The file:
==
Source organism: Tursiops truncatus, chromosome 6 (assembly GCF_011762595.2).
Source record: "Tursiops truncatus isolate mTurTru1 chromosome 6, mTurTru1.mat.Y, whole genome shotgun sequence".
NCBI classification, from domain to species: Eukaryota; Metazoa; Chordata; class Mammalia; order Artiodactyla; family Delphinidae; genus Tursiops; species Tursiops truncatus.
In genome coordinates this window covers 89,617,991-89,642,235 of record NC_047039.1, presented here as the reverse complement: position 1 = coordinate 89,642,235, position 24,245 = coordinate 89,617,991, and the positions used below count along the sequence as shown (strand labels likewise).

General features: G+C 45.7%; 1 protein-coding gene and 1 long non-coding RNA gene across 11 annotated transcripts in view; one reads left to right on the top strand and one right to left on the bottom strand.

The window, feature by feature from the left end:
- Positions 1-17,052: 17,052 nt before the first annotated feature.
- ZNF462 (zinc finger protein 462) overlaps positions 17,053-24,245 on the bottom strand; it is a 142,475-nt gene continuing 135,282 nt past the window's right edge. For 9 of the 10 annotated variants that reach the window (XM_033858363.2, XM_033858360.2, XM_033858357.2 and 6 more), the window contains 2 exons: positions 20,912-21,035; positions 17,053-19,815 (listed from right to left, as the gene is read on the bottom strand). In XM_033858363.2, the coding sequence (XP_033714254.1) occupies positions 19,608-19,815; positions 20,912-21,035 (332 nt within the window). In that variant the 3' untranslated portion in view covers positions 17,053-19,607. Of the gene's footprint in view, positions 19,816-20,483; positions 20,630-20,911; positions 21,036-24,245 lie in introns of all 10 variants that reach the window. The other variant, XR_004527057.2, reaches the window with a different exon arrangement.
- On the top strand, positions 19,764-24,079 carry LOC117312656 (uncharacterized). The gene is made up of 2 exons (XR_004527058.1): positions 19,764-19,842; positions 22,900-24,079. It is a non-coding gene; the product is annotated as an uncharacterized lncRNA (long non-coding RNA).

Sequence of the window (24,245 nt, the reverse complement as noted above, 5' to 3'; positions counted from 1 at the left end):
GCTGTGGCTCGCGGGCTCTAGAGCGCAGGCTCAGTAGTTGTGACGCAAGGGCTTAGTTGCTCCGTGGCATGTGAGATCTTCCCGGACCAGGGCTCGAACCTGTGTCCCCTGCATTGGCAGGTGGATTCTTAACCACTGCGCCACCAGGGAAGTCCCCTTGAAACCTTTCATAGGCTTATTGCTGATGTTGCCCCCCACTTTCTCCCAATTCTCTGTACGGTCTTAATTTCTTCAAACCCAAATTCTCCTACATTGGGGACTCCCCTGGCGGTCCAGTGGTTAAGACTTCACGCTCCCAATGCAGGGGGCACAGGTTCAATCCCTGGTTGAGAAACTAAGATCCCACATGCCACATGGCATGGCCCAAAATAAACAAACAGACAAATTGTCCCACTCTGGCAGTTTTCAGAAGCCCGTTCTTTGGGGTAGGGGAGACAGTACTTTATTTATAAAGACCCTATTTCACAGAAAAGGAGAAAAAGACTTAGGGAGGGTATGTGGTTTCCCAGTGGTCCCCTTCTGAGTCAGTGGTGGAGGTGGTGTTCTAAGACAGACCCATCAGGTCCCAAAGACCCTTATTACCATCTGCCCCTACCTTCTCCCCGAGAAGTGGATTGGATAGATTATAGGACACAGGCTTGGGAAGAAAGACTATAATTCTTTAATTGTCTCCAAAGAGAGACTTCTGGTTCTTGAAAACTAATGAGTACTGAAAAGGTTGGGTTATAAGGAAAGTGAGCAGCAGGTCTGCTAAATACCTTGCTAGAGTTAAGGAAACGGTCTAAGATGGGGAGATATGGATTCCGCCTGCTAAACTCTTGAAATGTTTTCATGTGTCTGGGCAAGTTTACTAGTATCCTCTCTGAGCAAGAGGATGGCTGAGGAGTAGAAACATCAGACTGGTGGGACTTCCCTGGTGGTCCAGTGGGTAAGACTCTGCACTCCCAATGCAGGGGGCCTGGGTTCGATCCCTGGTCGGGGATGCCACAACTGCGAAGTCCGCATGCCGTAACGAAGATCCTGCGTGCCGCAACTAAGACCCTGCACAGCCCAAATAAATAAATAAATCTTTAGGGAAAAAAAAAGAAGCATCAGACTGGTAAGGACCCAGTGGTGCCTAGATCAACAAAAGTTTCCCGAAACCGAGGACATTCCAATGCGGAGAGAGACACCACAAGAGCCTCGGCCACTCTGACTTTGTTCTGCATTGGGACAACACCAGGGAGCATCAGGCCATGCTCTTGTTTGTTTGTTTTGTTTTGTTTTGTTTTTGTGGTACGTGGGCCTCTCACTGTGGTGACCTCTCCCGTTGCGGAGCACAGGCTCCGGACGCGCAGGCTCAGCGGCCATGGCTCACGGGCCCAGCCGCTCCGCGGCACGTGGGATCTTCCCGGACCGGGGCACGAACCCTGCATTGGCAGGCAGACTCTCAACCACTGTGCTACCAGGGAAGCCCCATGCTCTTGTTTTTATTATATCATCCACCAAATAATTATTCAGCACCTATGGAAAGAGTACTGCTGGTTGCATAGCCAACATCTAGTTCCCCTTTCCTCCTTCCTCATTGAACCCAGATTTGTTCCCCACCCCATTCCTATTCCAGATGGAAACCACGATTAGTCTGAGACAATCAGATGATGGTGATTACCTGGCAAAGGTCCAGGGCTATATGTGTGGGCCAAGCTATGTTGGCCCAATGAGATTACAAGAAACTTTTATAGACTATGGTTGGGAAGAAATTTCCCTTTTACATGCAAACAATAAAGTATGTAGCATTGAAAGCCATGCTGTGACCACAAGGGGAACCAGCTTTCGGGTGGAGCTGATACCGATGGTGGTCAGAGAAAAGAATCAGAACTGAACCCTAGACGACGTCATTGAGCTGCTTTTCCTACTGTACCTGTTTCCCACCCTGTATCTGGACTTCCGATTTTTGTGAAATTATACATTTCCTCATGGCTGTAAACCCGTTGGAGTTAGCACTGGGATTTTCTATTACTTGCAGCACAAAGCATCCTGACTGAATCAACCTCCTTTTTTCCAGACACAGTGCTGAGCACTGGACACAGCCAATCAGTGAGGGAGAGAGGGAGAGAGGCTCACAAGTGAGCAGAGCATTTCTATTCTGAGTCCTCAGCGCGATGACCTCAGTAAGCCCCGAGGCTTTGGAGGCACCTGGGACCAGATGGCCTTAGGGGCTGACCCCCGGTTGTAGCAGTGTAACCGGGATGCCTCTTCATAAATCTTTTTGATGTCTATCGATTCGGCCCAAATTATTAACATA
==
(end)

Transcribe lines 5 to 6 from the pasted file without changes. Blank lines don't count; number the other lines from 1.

General features: G+C 45.7%; 1 protein-coding gene and 1 long non-coding RNA gene across 11 annotated transcripts in view; one reads left to right on the top strand and one right to left on the bottom strand.

The window, feature by feature from the left end: